Supporting Bioanalysis with Dried Blood Spots


LCGC North America

LCGC North AmericaLCGC North America-11-01-2016
Volume 34
Issue 11
Pages: 834–836

Blood is perhaps the most widely used sample fluid in bioanalysis. Dried blood spots (DBS) have been used with clinical samples for over 50 years but are recently seeing a resurgence of interest. DBS hold several advantages associated with the use of small sample sizes obtained via finger pricks, reduction biohazard, and more. In the previous installment, we gave an overview of microsampling in bioanalysis. This month, we will dig deeper into bioanalysis using DBS.

Blood is perhaps the most widely used sample fluid in bioanalysis. Dried blood spot (DBS) sampling has been used in clinical applications for more than 50 years, but it is recently seeing a resurgence of interest. DBS sampling holds several advantages associated with the use of small sample sizes obtained via finger pricks, including simplicity and biohazard reduction. In the previous installment, we gave an overview of microsampling in bioanalysis (1). This month, we dig deeper into bioanalysis using DBS sampling.


Bioanalysis has been the trendy topic in analytical chemistry recently because of advances in the “omics” fields and the development of increasingly sensitive instrumentation and detection. In a “what goes around comes around” situation, dried blood spot (DBS) sampling is seeing a resurgence for use with biological fluids. Grüner, Stambouli, and Ross (2) traced the use of DBS in the determination of glucose and Kjeldahl nitrogen more than 100 years ago and later for diagnosis of certain disease states. Most recently, the field of DBS sampling has grown significantly. Figure 1 shows the number of peer-reviewed publications that used the keywords “dried blood spot” during the past 15 years. In particular, during the last 7–9 years growth in the reports of DBS sampling has increased rapidly.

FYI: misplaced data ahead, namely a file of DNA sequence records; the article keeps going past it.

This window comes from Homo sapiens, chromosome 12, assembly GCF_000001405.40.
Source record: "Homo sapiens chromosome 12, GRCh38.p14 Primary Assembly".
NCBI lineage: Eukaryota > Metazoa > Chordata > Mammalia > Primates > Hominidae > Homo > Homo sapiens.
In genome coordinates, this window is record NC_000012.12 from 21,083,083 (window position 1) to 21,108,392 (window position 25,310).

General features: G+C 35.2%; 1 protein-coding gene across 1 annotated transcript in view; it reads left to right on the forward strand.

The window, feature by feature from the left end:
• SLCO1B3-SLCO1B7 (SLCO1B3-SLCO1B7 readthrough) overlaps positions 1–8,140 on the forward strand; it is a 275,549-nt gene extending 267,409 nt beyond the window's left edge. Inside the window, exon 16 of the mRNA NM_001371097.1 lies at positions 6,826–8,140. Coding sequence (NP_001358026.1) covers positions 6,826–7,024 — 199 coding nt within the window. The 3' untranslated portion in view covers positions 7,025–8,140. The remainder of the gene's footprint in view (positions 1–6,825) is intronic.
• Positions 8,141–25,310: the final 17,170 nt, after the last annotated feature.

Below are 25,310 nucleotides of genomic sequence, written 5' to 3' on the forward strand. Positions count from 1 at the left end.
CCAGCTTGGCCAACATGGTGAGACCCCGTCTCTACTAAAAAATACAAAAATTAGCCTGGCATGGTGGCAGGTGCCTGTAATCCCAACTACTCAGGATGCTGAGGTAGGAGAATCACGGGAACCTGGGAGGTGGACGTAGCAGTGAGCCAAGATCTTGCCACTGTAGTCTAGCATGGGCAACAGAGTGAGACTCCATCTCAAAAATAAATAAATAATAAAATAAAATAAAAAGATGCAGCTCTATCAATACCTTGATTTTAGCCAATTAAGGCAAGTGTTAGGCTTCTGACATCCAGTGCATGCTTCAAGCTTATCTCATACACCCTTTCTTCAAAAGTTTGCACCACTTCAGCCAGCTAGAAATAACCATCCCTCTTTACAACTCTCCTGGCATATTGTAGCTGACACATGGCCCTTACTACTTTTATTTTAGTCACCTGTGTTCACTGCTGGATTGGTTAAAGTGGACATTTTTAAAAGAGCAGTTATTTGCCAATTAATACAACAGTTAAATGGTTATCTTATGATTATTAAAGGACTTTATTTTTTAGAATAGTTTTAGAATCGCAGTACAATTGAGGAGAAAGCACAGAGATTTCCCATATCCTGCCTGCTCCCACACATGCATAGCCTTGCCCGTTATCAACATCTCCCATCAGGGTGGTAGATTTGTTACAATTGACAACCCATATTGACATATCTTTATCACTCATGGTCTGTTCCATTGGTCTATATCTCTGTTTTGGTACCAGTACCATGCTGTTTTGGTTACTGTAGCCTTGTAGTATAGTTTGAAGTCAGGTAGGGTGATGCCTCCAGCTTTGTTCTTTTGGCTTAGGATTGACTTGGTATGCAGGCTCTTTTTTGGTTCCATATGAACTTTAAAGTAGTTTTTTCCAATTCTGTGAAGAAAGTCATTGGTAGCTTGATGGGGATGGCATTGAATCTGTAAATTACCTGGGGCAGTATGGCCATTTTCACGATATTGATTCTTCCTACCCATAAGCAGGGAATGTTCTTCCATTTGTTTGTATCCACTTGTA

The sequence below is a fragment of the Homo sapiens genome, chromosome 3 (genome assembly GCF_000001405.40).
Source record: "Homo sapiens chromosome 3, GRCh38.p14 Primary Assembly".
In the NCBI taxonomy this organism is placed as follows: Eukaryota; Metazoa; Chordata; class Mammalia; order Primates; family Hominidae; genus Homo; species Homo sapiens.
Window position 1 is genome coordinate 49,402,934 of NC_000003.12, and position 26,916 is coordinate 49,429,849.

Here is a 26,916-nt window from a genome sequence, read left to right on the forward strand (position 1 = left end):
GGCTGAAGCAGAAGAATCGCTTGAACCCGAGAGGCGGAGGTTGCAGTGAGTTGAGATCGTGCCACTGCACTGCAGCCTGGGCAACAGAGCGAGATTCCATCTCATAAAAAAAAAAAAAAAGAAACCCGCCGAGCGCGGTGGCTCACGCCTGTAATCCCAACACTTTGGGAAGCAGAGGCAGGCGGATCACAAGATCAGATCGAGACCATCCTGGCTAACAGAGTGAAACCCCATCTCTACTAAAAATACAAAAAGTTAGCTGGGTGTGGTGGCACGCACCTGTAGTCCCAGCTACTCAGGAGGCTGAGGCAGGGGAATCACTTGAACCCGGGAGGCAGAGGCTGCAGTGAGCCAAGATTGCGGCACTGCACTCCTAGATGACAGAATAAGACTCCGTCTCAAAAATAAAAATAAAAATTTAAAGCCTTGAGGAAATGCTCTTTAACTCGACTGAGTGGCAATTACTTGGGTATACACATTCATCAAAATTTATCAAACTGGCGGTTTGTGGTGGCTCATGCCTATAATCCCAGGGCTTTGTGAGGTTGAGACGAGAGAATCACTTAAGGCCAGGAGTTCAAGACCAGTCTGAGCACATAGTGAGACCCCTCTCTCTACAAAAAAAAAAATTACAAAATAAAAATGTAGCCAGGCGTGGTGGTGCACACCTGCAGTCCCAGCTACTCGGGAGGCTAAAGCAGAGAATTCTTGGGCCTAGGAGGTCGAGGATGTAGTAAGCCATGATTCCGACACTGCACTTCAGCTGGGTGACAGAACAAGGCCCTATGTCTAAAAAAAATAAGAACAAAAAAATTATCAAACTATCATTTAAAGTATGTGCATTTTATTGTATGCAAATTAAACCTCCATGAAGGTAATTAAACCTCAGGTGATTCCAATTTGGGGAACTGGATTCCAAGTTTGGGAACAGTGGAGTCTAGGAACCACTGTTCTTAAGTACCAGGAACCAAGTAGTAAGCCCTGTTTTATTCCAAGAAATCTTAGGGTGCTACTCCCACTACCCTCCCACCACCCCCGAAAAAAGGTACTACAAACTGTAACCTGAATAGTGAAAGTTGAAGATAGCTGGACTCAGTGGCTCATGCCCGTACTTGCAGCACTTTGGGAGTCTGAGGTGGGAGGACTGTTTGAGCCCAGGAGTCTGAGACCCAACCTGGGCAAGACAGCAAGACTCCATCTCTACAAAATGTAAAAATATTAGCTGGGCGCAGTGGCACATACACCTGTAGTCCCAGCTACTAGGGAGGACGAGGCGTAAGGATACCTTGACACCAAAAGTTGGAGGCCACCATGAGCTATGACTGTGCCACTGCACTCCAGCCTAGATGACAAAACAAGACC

Figure 1: Number of articles published annually since 2011 using the keywords “dried blood spot” according to the Scopus database.


The resurgence in interest in DBS sampling for bioanalysis stems from the several advantages it offers. Blood is the most frequently sampled biofluid, and the collection of a droplet onto a DBS card is quite simple. After the sample dries, it is generally considered not to be a biohazard. Thus, samples could potentially be collected at home by patients or clinical trial participants and mailed to clinical laboratories. Perhaps the largest drawback to DBS sampling is the so-called hematocrit effect, the ratio of red blood cells to plasma, which can impact sample viscosity and homogeneity. The impact of this effect is strong enough to warrant a separate discussion.

DBS Sampling and Analysis

Sample collection in the DBS approach seems rather straightforward, but there are several important considerations. It is recommended that the second drop be collected, rather than the initial drop, to avoid bias from increased levels of tissue fluid. Usually specially designed filter papers, or “cards,” are used for DBS analysis, and care must be taken to avoid smearing the blood on the card during collection (3). The DBS card must be handled carefully to avoid contamination and the following procedure is typical in DBS sampling (4). After the skin is cleaned in the area where the sample is to be drawn, a lancet may be used to pierce the skin and the first blood drop is wiped away with a cotton ball. Up to five drops (one drop equals about 10 µL) are allowed to fall onto the DBS card. To avoid smearing, as previously described, the finger should not touch the card during sampling. A few hours, with exposure to air on both sides of the collection matrix, are needed to adequately dry the blood samples. When returning the sample to the laboratory, the cards are often placed in plastic bags, with or without desiccant, and stored at room temperature, or refrigerated or frozen.